Saturday, August 2, 2008


Internet News - The Federal Communications Commission voted to rebuke the nation's largest cable provider for slowing certain Internet traffic on its network and failing to provide adequate notice to subscribers. By a 3-2 vote, the FCC approved an enforcement order that will require Comcast (to change the way it manages traffic, and submit a compliance plan to the commission by the end of the year detailing those changes. The ruling does not impose any fines. "Comcast was delaying subscribers' downloads and blocking their uploads," FCC Chairman Kevin Martin said. "It was doing so 24/7, regardless of the amount of congestion on the network or how small the file might be. Today, the commission tells Comcast to stop, and to disclose to its subscribers how it is going to manage traffic on a going-forward basis. We therefore take another important step to ensure that all consumers have unfettered access to the Internet."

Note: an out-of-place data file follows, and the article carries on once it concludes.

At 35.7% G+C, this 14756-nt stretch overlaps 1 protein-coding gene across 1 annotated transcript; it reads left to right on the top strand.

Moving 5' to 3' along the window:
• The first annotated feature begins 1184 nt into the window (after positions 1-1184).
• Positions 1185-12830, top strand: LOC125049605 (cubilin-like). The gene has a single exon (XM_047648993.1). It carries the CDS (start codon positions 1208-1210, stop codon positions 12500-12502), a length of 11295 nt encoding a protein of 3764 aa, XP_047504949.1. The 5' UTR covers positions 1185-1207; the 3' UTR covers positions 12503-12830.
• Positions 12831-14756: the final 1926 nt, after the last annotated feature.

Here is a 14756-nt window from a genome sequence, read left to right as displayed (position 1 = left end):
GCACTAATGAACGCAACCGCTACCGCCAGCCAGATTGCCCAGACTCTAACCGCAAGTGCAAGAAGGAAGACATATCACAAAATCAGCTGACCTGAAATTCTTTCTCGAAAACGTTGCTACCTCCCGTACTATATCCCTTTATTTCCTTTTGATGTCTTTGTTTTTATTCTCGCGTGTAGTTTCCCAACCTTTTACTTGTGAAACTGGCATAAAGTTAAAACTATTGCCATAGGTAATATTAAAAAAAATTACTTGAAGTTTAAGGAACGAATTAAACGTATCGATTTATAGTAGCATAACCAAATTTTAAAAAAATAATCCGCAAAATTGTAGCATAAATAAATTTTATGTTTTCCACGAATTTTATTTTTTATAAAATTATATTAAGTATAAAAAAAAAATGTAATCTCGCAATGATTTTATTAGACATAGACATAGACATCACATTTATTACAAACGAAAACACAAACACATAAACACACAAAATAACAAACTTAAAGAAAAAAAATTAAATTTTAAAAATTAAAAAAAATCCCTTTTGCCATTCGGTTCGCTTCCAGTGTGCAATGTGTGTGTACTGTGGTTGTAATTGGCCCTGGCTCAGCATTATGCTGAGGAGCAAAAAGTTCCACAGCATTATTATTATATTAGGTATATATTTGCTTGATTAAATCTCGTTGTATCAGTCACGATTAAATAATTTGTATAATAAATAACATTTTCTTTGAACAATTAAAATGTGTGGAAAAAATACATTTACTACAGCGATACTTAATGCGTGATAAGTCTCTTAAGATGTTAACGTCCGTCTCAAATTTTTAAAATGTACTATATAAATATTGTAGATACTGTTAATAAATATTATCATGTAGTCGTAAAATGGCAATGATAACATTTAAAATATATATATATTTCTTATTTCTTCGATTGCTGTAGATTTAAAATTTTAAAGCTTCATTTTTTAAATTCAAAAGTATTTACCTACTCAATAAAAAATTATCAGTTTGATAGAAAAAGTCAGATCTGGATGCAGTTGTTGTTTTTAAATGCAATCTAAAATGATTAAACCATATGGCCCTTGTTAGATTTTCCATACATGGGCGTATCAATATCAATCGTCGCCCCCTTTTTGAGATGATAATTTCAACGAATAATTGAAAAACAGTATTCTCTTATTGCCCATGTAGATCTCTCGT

The outcome of today's vote, though expected, may stand as a milestone in the debate over Net neutrality, the principle that all Internet traffic should be treated equally. Several attempts to write Net neutrality into law have failed in Congress, and until today, the FCC's action on the issue had been limited to holding hearings and seeking public comment.


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